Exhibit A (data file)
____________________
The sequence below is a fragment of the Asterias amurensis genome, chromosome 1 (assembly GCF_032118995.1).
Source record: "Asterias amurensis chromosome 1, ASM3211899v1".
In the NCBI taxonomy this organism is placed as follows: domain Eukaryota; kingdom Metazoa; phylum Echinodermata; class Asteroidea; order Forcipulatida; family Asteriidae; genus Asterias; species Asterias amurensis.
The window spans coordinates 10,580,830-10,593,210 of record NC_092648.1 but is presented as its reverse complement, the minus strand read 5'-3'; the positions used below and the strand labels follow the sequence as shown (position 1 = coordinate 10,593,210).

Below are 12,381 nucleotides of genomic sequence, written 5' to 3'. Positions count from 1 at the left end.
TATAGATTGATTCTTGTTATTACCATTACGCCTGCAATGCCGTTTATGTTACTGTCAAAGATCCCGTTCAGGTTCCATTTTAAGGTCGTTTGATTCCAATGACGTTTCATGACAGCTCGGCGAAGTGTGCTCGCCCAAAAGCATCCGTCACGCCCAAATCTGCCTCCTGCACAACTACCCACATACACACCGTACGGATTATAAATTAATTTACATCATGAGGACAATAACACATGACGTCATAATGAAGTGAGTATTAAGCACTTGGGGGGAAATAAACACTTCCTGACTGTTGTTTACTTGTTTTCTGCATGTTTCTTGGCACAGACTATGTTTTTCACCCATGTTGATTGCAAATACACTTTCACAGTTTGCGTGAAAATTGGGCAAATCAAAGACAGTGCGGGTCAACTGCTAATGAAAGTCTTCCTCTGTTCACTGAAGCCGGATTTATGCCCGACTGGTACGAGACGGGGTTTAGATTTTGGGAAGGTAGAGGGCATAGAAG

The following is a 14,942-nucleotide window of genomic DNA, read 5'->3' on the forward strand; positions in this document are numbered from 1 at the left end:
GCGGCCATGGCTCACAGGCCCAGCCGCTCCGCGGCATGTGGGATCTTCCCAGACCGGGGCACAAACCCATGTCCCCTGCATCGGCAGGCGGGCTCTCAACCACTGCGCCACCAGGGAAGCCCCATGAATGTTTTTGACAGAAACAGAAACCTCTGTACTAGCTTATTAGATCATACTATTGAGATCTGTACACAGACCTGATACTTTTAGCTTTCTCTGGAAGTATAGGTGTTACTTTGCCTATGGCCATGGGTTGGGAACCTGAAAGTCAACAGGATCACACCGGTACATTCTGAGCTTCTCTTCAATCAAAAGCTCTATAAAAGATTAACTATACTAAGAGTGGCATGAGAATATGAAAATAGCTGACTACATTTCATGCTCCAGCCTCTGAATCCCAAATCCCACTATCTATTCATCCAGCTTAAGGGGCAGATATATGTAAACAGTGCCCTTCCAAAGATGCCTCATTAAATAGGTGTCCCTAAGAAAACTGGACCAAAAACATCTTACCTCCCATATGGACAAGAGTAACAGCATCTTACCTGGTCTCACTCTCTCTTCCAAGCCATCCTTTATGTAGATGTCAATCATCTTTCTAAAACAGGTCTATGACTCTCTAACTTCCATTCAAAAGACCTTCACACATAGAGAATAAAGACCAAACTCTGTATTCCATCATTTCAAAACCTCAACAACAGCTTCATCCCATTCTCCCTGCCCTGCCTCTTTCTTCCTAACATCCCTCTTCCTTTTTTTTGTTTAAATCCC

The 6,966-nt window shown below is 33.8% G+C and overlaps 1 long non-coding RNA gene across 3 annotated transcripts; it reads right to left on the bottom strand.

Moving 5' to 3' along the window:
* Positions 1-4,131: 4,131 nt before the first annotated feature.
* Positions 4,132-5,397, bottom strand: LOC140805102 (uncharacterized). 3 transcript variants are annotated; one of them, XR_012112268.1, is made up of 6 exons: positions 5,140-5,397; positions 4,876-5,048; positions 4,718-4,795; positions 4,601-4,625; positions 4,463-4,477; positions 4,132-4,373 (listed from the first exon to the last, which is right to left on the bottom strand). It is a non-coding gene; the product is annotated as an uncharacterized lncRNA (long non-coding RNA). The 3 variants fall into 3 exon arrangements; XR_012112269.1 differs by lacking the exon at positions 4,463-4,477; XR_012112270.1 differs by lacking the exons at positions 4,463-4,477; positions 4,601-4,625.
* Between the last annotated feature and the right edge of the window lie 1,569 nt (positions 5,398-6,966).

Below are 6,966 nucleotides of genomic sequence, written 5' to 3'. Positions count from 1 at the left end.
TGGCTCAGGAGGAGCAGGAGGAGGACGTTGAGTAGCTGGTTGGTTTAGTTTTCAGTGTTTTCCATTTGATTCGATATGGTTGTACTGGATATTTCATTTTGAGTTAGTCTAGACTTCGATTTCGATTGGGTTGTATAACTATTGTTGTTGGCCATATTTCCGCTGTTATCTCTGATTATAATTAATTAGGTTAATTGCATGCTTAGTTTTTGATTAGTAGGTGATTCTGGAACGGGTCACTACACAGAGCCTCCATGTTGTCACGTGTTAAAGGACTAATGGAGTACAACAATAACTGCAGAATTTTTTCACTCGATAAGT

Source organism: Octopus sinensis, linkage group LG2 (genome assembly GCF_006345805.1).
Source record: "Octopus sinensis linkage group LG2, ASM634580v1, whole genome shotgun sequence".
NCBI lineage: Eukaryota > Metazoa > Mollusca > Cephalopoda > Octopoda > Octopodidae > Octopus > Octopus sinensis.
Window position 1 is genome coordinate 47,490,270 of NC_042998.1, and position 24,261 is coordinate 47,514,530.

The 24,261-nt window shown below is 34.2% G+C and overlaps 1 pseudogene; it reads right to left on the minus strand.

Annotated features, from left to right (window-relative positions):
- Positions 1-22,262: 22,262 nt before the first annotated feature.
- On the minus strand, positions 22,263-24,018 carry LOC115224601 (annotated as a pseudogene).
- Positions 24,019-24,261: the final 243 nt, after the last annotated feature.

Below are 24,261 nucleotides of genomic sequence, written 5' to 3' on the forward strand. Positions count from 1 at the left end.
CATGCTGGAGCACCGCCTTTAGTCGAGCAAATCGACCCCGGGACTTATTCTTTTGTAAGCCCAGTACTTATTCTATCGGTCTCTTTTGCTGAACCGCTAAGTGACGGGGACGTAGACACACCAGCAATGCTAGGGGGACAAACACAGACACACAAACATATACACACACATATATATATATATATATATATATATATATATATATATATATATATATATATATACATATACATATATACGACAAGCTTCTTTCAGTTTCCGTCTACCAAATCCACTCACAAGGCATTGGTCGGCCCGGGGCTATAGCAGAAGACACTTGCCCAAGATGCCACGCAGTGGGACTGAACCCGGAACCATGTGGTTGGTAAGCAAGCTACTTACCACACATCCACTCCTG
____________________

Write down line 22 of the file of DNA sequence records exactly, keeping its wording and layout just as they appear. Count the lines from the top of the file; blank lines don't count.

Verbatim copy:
- Positions 1-22,262: 22,262 nt before the first annotated feature.